NCPA - National Center for Policy Analysis


December 28, 1995

A new report out of Stanford University shows that parents like the idea of school choice and that children in the voucher system are more apt to stay in school, learn more and earn their high school diplomas.

The study surveyed programs operating in Milwaukee (which has two), New York City, Indianapolis and San Antonio. Together, the five programs are serving more than 7,000 students from low-income families.

Here are some of the findings:

  • Two to three times as many parents of voucher-school students gave "A" ratings to their schools as did parents of public school students.
  • While children of low-income families tend to change public schools during the year -- often at a rate of 20 percent to 30 percent of the enrollment -- the rate for voucher students in Milwaukee was no more than four percent to five percent.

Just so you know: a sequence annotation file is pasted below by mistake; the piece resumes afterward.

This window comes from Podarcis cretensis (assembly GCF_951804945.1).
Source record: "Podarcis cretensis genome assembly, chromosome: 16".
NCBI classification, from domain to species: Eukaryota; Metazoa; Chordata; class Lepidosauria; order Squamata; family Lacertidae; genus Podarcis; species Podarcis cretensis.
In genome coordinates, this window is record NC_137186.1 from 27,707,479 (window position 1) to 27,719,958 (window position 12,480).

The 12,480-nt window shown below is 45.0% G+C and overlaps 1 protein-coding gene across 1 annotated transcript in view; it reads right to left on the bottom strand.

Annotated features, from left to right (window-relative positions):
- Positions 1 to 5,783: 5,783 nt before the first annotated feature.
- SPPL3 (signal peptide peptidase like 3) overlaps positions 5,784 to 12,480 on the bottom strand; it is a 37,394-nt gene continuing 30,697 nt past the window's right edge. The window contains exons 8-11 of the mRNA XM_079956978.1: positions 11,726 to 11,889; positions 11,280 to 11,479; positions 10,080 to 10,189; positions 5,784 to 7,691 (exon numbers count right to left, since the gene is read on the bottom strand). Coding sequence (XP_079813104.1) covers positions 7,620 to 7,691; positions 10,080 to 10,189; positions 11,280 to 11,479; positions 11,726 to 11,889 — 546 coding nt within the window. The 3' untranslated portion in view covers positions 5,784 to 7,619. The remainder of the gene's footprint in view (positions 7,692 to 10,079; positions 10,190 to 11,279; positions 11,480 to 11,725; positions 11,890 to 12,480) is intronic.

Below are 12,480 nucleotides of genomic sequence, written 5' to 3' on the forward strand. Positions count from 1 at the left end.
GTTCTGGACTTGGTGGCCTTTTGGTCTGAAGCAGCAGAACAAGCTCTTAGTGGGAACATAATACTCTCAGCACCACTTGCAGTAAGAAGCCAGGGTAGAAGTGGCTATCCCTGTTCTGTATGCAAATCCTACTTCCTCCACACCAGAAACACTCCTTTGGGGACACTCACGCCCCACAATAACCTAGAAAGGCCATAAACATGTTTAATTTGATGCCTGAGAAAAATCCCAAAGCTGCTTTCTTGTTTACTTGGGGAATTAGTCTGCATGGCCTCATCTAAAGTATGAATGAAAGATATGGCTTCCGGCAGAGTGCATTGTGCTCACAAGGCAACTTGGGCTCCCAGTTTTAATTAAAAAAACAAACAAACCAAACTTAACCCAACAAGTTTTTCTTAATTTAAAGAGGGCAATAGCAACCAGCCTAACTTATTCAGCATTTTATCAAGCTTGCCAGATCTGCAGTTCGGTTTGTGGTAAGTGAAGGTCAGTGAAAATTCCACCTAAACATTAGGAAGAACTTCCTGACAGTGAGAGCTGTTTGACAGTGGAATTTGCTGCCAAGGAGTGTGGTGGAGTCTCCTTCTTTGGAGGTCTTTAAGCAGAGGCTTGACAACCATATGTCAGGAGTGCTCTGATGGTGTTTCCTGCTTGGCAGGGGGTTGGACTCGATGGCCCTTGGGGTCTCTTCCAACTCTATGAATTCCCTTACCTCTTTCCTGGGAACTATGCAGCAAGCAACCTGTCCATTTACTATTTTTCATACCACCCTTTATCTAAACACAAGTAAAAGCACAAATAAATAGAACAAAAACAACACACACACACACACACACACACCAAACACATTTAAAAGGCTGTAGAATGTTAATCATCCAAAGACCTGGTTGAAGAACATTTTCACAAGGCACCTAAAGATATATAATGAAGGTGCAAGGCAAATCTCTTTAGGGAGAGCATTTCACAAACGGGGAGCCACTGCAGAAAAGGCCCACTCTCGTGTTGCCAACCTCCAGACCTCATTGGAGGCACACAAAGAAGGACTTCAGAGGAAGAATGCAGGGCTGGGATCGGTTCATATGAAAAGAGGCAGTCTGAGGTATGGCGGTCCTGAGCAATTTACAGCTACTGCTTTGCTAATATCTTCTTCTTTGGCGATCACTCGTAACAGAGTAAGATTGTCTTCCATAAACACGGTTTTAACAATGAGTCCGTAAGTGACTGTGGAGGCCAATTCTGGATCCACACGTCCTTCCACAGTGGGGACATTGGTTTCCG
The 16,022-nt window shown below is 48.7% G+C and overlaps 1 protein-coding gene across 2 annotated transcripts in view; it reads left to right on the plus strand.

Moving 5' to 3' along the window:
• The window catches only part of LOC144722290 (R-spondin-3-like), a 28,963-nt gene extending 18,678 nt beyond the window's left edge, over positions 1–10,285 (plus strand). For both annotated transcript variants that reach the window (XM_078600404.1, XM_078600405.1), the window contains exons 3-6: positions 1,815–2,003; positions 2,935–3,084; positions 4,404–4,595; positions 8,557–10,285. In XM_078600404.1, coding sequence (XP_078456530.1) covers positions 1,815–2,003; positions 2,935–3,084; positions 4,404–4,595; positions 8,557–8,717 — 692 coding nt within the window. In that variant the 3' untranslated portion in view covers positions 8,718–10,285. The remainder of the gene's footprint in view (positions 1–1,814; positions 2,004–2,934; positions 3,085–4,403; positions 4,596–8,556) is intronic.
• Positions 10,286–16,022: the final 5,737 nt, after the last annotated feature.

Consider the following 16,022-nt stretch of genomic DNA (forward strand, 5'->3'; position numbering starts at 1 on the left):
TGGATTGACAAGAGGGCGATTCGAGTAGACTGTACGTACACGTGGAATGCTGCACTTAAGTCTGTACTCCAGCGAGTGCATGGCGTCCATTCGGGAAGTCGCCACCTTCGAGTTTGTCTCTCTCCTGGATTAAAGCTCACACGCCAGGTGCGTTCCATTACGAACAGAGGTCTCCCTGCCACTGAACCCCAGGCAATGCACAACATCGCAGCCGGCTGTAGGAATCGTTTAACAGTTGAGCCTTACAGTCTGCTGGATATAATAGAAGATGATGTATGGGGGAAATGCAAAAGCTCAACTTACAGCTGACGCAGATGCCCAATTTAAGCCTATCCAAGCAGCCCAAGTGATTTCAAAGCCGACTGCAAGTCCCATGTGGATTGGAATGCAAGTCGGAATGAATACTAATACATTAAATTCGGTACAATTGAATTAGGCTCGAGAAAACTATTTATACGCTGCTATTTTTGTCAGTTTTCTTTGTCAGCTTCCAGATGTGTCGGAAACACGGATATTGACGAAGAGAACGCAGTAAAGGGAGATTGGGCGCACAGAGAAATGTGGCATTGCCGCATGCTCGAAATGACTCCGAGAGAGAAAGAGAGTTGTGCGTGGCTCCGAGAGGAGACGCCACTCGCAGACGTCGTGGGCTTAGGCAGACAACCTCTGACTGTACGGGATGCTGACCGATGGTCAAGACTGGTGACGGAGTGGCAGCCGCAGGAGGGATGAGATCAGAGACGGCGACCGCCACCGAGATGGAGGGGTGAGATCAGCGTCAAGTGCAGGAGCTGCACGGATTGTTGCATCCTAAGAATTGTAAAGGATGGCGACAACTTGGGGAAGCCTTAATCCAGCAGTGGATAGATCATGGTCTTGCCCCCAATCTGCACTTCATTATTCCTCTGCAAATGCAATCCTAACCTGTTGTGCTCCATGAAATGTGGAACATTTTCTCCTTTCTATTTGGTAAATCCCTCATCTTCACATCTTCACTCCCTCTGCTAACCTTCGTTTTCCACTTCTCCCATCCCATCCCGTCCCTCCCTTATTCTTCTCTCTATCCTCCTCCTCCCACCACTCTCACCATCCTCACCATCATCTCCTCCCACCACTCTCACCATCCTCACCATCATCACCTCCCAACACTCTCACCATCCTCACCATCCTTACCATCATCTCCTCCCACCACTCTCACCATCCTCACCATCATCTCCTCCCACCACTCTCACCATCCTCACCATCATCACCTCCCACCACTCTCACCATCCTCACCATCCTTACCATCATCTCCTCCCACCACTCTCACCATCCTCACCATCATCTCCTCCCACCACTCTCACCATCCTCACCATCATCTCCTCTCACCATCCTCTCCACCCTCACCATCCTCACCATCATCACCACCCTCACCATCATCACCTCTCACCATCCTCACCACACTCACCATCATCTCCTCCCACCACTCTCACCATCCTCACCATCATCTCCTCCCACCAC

• Voucher students attending religious schools (New York and San Antonio) made remarkable test score gains; but data concerning those attending secular choice schools is flawed or incomplete because of lack of information about family background.
  • In New York, 69 percent of voucher students are staying in school and graduating, versus 39 percent of all students in public high schools, and 29 percent in the high schools voucher students would have attended.

Source: Paul E. Peterson (Harvard University), "Vouching for a Religious Education," Wall Street Journal, December 28, 1995.


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